March 12-13: Bob Dylan – Hotel Room in Denver 1966





bob dylan 1966

…When Dylan and Robbie Robertson arrive at their Denver hotel at 3AM, they jam in Dylan’s hotel room for an hour. Shelton tapes the session on his portable reel-to-reel. Although it is just three days after Dylan completed Blonde 0n Blonde, Dylan and Robertson work on three new songs that, had they been given titles and not simply forgotten by Dylan, might have been called “Positively Van Gogh,” “Don’t Tell Him,” and “If You Want My Love.” Dylan then plays “Just Like a Woman” and “Sad-Eyed Lady of the Lowlands” for Shelton’s benefit, before deciding it is time to get some sleep.
~Clinton Heylin (Bob Dylan: A Life in Stolen Moments Day by Day 1941-1995)

Although the sound quality is bad this is wonderful stuff for some of us…

The music can be found on cd #6 in the bootleg “collection”: Jewels & Binoculars (26CD set).

A Hotel Room
Denver, Colorado
12–13 March 1966




Bob Dylan (guitar & vocal) & Robbie Robertson (guitar).

  1. Most Probably van Gogh/Positively van Gogh (actual name unknown)
  2. Most Probably van Gogh/Positively van Gogh (actual name unknown)

    When I’d ask why the painting was deadly..

  3. Most Probably van Gogh/Positively van Gogh (actual name unknown)
  4. Don’t Tell Him, Tell Me/Don’t Tell Him (actual name unknown)
  5. Don’t Tell Him, Tell Me/Don’t Tell Him (actual name unknown)
  6. Just Like A Woman
  7. Sad-Eyed Lady Of The Lowlands
  8. Sad-Eyed Lady Of The Lowlands




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-Egil

6 thoughts on “March 12-13: Bob Dylan – Hotel Room in Denver 1966”

  1. I refuse to die before I see the complete lyrics to the Van Gogh song, the ones sung after the tape ran out. As far as I know, they haven’t been included in any of the lyric books. Maybe they’re in the Tusla archives. I’d hate to think they were lost in the flood.

    Definitely Van Gogh

    When I’d ask why the painting was deadly
    Nobody could pick up my sign
    ‘Cept for the cook, she was always friendly
    But she’d only ask, “What’s on your mind?”

    She’d say that especially when it was raining
    I’d say “Oh, I don’t know”
    But then she’d press and I’d say, “You see that painting?
    Do you think it’s been done by Van Gogh?”

    The cook she said call her Maria
    She’d always point for the same boy to come forth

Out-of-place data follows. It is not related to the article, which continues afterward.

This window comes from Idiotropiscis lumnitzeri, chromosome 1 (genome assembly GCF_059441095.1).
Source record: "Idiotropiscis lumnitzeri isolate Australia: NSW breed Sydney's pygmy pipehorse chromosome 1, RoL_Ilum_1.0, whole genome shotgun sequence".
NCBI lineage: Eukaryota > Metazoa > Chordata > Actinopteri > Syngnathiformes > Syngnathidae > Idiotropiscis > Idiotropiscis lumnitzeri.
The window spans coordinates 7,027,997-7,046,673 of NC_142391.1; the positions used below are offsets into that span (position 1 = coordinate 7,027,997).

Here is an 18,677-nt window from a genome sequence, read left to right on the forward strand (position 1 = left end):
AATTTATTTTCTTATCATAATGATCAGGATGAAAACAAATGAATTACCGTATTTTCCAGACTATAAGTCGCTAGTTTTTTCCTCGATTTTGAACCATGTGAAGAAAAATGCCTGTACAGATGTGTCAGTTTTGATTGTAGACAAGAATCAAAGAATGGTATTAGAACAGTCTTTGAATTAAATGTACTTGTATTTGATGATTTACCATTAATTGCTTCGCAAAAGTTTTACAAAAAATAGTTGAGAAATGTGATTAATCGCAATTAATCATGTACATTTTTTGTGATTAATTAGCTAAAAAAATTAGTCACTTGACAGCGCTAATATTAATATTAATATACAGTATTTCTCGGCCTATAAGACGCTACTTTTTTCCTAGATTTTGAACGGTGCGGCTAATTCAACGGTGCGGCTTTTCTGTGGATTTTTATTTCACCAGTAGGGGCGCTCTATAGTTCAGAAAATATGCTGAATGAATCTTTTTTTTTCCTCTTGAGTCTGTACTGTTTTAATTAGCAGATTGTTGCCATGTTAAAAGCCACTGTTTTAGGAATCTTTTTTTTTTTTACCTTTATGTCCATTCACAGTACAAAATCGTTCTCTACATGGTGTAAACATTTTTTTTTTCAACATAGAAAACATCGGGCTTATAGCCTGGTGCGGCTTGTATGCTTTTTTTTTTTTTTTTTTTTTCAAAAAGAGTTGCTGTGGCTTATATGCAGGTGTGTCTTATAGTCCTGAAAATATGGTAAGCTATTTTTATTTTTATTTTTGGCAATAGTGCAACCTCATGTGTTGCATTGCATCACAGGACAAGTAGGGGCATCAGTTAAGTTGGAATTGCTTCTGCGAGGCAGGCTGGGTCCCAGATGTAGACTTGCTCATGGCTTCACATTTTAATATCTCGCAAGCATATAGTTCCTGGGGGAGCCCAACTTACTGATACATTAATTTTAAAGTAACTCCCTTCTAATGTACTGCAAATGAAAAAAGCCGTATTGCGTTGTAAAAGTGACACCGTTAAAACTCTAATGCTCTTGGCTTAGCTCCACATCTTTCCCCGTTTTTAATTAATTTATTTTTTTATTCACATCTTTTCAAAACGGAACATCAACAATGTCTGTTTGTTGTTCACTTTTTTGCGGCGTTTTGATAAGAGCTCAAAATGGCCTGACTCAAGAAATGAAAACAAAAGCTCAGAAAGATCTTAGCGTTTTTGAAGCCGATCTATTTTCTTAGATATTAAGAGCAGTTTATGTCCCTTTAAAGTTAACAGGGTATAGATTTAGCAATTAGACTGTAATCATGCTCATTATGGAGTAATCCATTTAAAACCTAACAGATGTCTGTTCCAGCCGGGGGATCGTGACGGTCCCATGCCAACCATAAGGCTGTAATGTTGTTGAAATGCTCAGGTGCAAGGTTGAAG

Saying, “He trades cattle, it’s his own idea
    And he also makes trips to the North

    Have you ever seen his naked calf bleed?”
    I’d say, “Oh no, why does it show?”
    Then she’d whisper in my ear that he’s a half-breed
    And I’d say, “Fine, but can he paint like Van Gogh?”

    I can’t remember his name he never gave it
    But I always figured he could go home
    Til when he’d gave me his card and said, “Save it”
    I could see by his eyes he was alone

    But it was sad how his four leaf clover
    Drawn on his calling card showed
    That it was given back to him a-many times over
    And it most definitely was not done by Van Gogh

    It was either she or the maid just to please me
    Though I sensed she could not understand
    And she made a thing out of it by saying, “Go easy
    He’s a straight, but he’s a very crooked straight man”

    And I’d say, “Does the girl in the calendar doubt it?
    And by the way is it Marilyn Monroe?”
    But she’d just get salty and say, “Why you wanna know about it?”
    And I’d say, “I was just wondering if she ever sat for Van Gogh”

    It was either her or the straight man who introduced me
    To Jeanette, Camilla’s friend
    Who later on falsely accused me
    Of stealing her locket and pen

    When I said “I don’t have the locket”
    She said “You steal pictures of everybody’s mother I know”
    And I said “There’s no locket
    No picture of any mother I would pocket
    Unless it’s been done by Van Gogh”

    Camilla’s house stood on the outskirts
    How strange to see the chandeliers destroyed . . .

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